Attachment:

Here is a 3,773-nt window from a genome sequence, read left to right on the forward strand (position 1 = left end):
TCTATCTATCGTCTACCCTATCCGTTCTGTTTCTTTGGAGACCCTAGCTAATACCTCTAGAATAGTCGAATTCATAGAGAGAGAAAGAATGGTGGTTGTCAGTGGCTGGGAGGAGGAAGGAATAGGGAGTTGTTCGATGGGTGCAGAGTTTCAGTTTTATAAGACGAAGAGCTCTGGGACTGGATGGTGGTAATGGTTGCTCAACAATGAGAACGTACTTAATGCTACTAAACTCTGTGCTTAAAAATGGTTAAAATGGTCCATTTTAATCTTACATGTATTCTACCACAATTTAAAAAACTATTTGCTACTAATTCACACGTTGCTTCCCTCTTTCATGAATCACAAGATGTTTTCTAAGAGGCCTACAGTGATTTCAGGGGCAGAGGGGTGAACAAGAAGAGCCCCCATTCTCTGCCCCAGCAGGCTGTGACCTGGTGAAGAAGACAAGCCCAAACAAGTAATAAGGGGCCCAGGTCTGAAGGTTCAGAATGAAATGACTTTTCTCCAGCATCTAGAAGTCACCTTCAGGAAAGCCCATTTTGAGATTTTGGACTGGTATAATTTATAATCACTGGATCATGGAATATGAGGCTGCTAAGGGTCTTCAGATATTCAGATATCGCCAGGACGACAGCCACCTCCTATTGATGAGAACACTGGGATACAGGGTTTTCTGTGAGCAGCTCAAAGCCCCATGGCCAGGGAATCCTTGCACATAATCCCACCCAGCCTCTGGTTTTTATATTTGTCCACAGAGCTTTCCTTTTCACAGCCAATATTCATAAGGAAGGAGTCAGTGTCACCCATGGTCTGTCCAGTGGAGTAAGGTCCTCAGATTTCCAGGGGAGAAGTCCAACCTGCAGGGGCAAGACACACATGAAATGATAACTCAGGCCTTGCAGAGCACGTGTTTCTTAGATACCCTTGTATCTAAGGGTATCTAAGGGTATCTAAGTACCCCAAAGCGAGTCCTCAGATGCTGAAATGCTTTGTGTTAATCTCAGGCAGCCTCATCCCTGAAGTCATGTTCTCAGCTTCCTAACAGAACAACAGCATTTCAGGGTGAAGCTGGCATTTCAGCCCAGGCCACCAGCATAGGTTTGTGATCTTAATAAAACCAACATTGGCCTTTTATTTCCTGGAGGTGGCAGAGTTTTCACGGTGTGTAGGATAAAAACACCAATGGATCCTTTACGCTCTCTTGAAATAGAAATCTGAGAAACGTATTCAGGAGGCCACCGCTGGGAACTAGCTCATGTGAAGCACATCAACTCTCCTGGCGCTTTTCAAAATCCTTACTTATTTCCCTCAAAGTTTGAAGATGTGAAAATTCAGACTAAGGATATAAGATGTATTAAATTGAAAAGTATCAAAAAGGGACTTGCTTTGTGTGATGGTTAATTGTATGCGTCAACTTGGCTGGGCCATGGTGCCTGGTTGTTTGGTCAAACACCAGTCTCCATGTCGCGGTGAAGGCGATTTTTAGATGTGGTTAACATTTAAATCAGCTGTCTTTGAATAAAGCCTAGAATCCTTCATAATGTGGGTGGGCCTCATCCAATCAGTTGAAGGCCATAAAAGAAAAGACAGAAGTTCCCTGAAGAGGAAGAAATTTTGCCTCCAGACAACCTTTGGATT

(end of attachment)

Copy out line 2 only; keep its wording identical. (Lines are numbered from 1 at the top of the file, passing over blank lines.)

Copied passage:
TCTATCTATCGTCTACCCTATCCGTTCTGTTTCTTTGGAGACCCTAGCTAATACCTCTAGAATAGTCGAATTCATAGAGAGAGAAAGAATGGTGGTTGTCAGTGGCTGGGAGGAGGAAGGAATAGGGAGTTGTTCGATGGGTGCAGAGTTTCAGTTTTATAAGACGAAGAGCTCTGGGACTGGATGGTGGTAATGGTTGCTCAACAATGAGAACGTACTTAATGCTACTAAACTCTGTGCTTAAAAATGGTTAAAATGGTCCATTTTAATCTTACATGTATTCTACCACAATTTAAAAAACTATTTGCTACTAATTCACACGTTGCTTCCCTCTTTCATGAATCACAAGATGTTTTCTAAGAGGCCTACAGTGATTTCAGGGGCAGAGGGGTGAACAAGAAGAGCCCCCATTCTCTGCCCCAGCAGGCTGTGACCTGGTGAAGAAGACAAGCCCAAACAAGTAATAAGGGGCCCAGGTCTGAAGGTTCAGAATGAAATGACTTTTCTCCAGCATCTAGAAGTCACCTTCAGGAAAGCCCATTTTGAGATTTTGGACTGGTATAATTTATAATCACTGGATCATGGAATATGAGGCTGCTAAGGGTCTTCAGATATTCAGATATCGCCAGGACGACAGCCACCTCCTATTGATGAGAACACTGGGATACAGGGTTTTCTGTGAGCAGCTCAAAGCCCCATGGCCAGGGAATCCTTGCACATAATCCCACCCAGCCTCTGGTTTTTATATTTGTCCACAGAGCTTTCCTTTTCACAGCCAATATTCATAAGGAAGGAGTCAGTGTCACCCATGGTCTGTCCAGTGGAGTAAGGTCCTCAGATTTCCAGGGGAGAAGTCCAACCTGCAGGGGCAAGACACACATGAAATGATAACTCAGGCCTTGCAGAGCACGTGTTTCTTAGATACCCTTGTATCTAAGGGTATCTAAGGGTATCTAAGTACCCCAAAGCGAGTCCTCAGATGCTGAAATGCTTTGTGTTAATCTCAGGCAGCCTCATCCCTGAAGTCATGTTCTCAGCTTCCTAACAGAACAACAGCATTTCAGGGTGAAGCTGGCATTTCAGCCCAGGCCACCAGCATAGGTTTGTGATCTTAATAAAACCAACATTGGCCTTTTATTTCCTGGAGGTGGCAGAGTTTTCACGGTGTGTAGGATAAAAACACCAATGGATCCTTTACGCTCTCTTGAAATAGAAATCTGAGAAACGTATTCAGGAGGCCACCGCTGGGAACTAGCTCATGTGAAGCACATCAACTCTCCTGGCGCTTTTCAAAATCCTTACTTATTTCCCTCAAAGTTTGAAGATGTGAAAATTCAGACTAAGGATATAAGATGTATTAAATTGAAAAGTATCAAAAAGGGACTTGCTTTGTGTGATGGTTAATTGTATGCGTCAACTTGGCTGGGCCATGGTGCCTGGTTGTTTGGTCAAACACCAGTCTCCATGTCGCGGTGAAGGCGATTTTTAGATGTGGTTAACATTTAAATCAGCTGTCTTTGAATAAAGCCTAGAATCCTTCATAATGTGGGTGGGCCTCATCCAATCAGTTGAAGGCCATAAAAGAAAAGACAGAAGTTCCCTGAAGAGGAAGAAATTTTGCCTCCAGACAACCTTTGGATT